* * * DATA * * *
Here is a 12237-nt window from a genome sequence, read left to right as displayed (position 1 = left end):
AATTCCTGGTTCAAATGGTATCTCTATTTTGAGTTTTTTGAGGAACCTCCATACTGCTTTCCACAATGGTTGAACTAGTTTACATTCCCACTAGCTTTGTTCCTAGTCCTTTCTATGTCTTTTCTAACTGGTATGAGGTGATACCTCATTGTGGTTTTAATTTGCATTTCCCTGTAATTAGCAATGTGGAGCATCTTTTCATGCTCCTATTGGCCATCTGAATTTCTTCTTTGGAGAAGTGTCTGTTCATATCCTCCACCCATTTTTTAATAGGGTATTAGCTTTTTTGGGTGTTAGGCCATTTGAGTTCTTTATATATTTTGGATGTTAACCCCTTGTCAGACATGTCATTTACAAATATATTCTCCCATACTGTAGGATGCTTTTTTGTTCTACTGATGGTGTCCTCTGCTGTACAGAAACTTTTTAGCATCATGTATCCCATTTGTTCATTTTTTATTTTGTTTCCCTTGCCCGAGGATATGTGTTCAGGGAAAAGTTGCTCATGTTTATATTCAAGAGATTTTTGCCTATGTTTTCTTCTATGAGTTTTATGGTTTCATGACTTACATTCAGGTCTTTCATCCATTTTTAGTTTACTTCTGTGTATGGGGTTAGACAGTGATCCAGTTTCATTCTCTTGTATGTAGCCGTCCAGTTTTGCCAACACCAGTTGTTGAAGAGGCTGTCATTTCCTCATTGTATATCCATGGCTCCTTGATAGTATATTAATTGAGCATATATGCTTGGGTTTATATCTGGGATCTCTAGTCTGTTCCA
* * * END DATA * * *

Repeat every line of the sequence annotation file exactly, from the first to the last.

Here is a 12237-nt window from a genome sequence, read left to right as displayed (position 1 = left end):
AATTCCTGGTTCAAATGGTATCTCTATTTTGAGTTTTTTGAGGAACCTCCATACTGCTTTCCACAATGGTTGAACTAGTTTACATTCCCACTAGCTTTGTTCCTAGTCCTTTCTATGTCTTTTCTAACTGGTATGAGGTGATACCTCATTGTGGTTTTAATTTGCATTTCCCTGTAATTAGCAATGTGGAGCATCTTTTCATGCTCCTATTGGCCATCTGAATTTCTTCTTTGGAGAAGTGTCTGTTCATATCCTCCACCCATTTTTTAATAGGGTATTAGCTTTTTTGGGTGTTAGGCCATTTGAGTTCTTTATATATTTTGGATGTTAACCCCTTGTCAGACATGTCATTTACAAATATATTCTCCCATACTGTAGGATGCTTTTTTGTTCTACTGATGGTGTCCTCTGCTGTACAGAAACTTTTTAGCATCATGTATCCCATTTGTTCATTTTTTATTTTGTTTCCCTTGCCCGAGGATATGTGTTCAGGGAAAAGTTGCTCATGTTTATATTCAAGAGATTTTTGCCTATGTTTTCTTCTATGAGTTTTATGGTTTCATGACTTACATTCAGGTCTTTCATCCATTTTTAGTTTACTTCTGTGTATGGGGTTAGACAGTGATCCAGTTTCATTCTCTTGTATGTAGCCGTCCAGTTTTGCCAACACCAGTTGTTGAAGAGGCTGTCATTTCCTCATTGTATATCCATGGCTCCTTGATAGTATATTAATTGAGCATATATGCTTGGGTTTATATCTGGGATCTCTAGTCTGTTCCA